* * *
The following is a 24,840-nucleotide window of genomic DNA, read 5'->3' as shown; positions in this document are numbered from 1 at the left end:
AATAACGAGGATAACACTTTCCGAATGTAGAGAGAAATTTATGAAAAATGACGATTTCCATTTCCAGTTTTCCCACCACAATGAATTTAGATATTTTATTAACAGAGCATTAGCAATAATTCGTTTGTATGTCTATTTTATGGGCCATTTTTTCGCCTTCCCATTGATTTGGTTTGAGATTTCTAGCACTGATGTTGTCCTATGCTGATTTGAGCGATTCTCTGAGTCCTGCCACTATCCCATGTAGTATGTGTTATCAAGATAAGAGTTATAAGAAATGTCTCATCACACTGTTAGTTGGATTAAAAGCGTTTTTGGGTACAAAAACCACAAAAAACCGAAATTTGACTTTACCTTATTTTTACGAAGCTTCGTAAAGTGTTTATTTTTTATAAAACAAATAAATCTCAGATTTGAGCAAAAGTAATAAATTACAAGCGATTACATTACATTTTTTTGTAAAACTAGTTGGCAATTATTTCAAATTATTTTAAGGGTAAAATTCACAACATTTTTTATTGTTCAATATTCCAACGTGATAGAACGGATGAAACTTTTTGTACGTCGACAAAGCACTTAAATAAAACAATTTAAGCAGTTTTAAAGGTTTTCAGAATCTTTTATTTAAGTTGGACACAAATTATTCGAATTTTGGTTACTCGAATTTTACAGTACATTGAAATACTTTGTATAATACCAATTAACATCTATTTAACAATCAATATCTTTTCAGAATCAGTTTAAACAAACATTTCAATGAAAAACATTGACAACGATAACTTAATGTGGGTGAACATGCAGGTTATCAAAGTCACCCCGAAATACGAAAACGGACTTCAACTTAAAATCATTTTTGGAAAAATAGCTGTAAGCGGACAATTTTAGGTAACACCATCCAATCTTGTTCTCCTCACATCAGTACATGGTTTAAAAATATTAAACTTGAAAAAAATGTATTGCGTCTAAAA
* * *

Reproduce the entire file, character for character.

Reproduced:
The following is a 24,840-nucleotide window of genomic DNA, read 5'->3' as shown; positions in this document are numbered from 1 at the left end:
AATAACGAGGATAACACTTTCCGAATGTAGAGAGAAATTTATGAAAAATGACGATTTCCATTTCCAGTTTTCCCACCACAATGAATTTAGATATTTTATTAACAGAGCATTAGCAATAATTCGTTTGTATGTCTATTTTATGGGCCATTTTTTCGCCTTCCCATTGATTTGGTTTGAGATTTCTAGCACTGATGTTGTCCTATGCTGATTTGAGCGATTCTCTGAGTCCTGCCACTATCCCATGTAGTATGTGTTATCAAGATAAGAGTTATAAGAAATGTCTCATCACACTGTTAGTTGGATTAAAAGCGTTTTTGGGTACAAAAACCACAAAAAACCGAAATTTGACTTTACCTTATTTTTACGAAGCTTCGTAAAGTGTTTATTTTTTATAAAACAAATAAATCTCAGATTTGAGCAAAAGTAATAAATTACAAGCGATTACATTACATTTTTTTGTAAAACTAGTTGGCAATTATTTCAAATTATTTTAAGGGTAAAATTCACAACATTTTTTATTGTTCAATATTCCAACGTGATAGAACGGATGAAACTTTTTGTACGTCGACAAAGCACTTAAATAAAACAATTTAAGCAGTTTTAAAGGTTTTCAGAATCTTTTATTTAAGTTGGACACAAATTATTCGAATTTTGGTTACTCGAATTTTACAGTACATTGAAATACTTTGTATAATACCAATTAACATCTATTTAACAATCAATATCTTTTCAGAATCAGTTTAAACAAACATTTCAATGAAAAACATTGACAACGATAACTTAATGTGGGTGAACATGCAGGTTATCAAAGTCACCCCGAAATACGAAAACGGACTTCAACTTAAAATCATTTTTGGAAAAATAGCTGTAAGCGGACAATTTTAGGTAACACCATCCAATCTTGTTCTCCTCACATCAGTACATGGTTTAAAAATATTAAACTTGAAAAAAATGTATTGCGTCTAAAA